This is Where I leave youWith one week (and impatiently counting) until the film release of This is Where I Leave You, I thought I would suggest, beg, demand that any of you who have not yet read Jonathan Tropper’s outstanding dark comedic novel should do so before seeing the movie.

Need more persuasion? Here’s my review from August 3, 2012.

I can’t remember the last time a book made me laugh out loud, but this one did. It also made me blush, got me a little choked up at times, and introduced me to another author whose work I will actively seek.

Forced to take part in a traditional Jewish 7-day shiva for his father, Judd Foxman ping-pongs between his hilariously dysfunctional siblings, his larger than life newly widowed mother, and the agony of his failed marriage. By using the shiva as a tactic to force intimacy (or at least proximity) on his characters, Tropper provides the perfect background for high drama.

“Childhood feels so permanent, like it’s the entire world, and then one day it’s over and you’re shoveling wet dirt onto your father’s coffin, stunned at the impermanence of everything.”

Tropper brilliantly avoids overplaying his dramatic hand. Instead he inserts some borderline slapstick comedy for Judd and his family. I wasn’t sure in the opening chapter, which contains the funniest version of marital infidelity I’ve ever read (burning testicles and all), if Tropper could maintain that level of pitch-perfect dark comedy, but he does.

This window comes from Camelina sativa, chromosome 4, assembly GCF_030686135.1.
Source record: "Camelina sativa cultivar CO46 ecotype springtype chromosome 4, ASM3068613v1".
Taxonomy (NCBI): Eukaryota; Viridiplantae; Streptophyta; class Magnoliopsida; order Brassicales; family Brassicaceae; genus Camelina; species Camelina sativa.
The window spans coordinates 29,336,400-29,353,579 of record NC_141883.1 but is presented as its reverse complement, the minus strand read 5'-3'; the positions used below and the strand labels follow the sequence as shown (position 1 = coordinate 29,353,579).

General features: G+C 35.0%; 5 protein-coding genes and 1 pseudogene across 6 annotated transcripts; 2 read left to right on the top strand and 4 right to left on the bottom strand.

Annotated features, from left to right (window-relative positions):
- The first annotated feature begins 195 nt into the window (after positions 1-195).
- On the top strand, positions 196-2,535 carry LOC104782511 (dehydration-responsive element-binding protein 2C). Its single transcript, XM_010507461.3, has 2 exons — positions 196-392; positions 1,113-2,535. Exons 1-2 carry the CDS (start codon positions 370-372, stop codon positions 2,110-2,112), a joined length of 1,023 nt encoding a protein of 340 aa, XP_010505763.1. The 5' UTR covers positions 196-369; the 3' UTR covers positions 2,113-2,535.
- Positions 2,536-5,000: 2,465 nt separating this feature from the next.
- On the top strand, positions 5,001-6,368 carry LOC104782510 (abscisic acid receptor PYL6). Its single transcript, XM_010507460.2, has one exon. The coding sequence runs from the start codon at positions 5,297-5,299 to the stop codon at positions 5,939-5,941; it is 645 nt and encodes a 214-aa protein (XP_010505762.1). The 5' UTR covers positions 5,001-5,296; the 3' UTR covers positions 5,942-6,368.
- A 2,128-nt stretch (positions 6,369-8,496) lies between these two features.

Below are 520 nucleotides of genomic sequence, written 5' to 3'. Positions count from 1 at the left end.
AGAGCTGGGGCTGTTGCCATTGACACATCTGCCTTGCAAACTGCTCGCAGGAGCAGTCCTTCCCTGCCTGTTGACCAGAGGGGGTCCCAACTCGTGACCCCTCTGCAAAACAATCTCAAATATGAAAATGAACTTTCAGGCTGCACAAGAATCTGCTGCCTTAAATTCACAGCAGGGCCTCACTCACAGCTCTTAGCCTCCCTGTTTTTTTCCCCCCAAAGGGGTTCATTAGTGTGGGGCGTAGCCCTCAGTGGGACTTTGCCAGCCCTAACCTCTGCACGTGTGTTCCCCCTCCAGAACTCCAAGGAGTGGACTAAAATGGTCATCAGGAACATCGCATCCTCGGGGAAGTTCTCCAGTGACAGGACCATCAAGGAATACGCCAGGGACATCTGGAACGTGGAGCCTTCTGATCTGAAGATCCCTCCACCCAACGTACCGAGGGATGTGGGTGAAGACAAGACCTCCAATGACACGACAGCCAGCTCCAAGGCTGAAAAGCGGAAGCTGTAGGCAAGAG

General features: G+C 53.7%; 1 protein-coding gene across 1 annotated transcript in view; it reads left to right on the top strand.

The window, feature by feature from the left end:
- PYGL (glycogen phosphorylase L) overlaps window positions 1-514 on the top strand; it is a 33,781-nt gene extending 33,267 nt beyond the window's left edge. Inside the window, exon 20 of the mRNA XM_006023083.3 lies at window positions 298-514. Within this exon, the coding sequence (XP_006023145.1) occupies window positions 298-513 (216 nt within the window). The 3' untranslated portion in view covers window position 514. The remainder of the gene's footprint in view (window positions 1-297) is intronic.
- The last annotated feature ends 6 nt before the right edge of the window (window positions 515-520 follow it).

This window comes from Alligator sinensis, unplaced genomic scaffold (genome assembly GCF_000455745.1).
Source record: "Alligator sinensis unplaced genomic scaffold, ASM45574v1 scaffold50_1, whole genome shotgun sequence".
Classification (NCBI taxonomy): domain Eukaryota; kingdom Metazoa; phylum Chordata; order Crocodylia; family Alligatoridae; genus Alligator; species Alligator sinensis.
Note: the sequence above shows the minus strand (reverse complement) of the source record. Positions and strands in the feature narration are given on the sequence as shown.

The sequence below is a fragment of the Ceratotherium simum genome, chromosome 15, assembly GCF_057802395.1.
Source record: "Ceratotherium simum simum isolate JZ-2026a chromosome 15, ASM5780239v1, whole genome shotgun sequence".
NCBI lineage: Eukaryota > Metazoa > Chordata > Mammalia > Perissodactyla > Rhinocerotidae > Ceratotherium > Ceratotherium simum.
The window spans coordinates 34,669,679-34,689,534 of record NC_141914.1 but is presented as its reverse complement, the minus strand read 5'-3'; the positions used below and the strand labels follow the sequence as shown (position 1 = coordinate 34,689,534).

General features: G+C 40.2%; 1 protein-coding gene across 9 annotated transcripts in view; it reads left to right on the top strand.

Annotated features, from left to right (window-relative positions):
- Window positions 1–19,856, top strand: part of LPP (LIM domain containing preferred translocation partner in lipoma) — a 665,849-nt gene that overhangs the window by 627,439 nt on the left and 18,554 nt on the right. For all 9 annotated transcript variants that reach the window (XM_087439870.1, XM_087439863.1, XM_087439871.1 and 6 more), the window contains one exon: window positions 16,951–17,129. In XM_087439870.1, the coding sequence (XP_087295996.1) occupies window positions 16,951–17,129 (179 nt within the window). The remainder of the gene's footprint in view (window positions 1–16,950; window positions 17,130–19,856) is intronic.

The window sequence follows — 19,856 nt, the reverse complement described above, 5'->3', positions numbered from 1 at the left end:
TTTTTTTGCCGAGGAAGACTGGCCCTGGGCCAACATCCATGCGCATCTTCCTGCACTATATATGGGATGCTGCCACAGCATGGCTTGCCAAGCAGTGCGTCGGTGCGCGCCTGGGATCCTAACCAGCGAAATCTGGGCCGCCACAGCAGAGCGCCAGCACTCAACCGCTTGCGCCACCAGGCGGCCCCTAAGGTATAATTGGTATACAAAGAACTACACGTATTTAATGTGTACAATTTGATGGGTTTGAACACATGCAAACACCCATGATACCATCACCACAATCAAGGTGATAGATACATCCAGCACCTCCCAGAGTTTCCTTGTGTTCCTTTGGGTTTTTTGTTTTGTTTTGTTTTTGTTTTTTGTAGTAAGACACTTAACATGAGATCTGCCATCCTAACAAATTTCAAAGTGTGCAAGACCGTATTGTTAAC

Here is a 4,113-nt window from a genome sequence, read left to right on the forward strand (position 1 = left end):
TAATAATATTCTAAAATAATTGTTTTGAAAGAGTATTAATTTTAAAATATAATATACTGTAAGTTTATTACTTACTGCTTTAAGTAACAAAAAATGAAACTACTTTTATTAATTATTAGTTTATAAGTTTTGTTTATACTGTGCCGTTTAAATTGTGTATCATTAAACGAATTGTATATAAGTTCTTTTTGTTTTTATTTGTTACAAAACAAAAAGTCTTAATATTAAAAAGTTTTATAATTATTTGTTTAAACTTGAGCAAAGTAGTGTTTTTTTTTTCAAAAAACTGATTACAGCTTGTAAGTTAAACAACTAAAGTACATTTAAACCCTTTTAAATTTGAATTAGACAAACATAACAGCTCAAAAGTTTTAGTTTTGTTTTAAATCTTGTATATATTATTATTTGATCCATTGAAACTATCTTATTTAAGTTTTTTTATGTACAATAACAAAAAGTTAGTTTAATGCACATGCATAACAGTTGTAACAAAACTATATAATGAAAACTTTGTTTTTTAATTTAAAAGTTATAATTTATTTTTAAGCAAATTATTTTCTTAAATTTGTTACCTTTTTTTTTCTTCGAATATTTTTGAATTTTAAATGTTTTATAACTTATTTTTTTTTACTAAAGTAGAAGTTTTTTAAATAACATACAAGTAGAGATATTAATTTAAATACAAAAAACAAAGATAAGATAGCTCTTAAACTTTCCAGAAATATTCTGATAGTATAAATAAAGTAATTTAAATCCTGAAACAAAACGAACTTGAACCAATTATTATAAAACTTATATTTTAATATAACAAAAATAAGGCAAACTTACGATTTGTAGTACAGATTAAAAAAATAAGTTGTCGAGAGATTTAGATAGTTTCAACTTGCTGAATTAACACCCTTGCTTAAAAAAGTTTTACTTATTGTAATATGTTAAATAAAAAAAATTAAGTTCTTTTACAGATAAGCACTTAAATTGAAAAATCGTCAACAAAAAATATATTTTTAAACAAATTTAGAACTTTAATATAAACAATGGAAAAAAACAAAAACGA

He finds the humor in life’s tragic situations, without ever lessening their importance.

“…the first thing you do at the end is reflect on the beginning. Maybe it’s some form of reverse closure, or just the basic human impulse toward sentimentality, or masochism, but as you stand there shell-shocked in the charred ruins of your life, your mind will invariably go back to the time when it all started. And even if you didn’t fall in love in the eighties, in your mind it will feel like the eighties, all innocent and airbrushed, with bright colors and shoulder pads and Pat Benetar or The Cure on the soundtrack.”

As I was reading, I could picture the film version, cast with the finest 30-somethings in Hollywood, a kind of Big Chill for the 21st Century. I believe Tropper is already at work on an adaptation. I sure hope Hollywood doesn’t manage to wreck the brilliant balance of a little raunchy, a lot funny, and perfectly heartfelt that Tropper has achieved.

Glad I Read: My Salinger Year

My Salinger YearSometimes a book just picks me up in its pretty arms and carries me away for a while. Such was the case here. Joanna Rakoff picked me up and deposited me in a sort of timeless world where books and writing matter more than anything else. This is the year Rakoff accidentally fell into a job at a literary agency – a place stuck in the early 60’s despite a calendar which read 1996, a place where the obsessive reclusiveness of J.D. Salinger controlled behavior, a place where a young woman could discover her passion.

This is just the kind of memoir I love to read because I recognize so much of myself in Rakoff – the yearning, the confusion, the inability to take action when she should. Mostly, I recognize a kindred spirit in terms of book love. Along with her, I lament her boss’ inability to “get books.”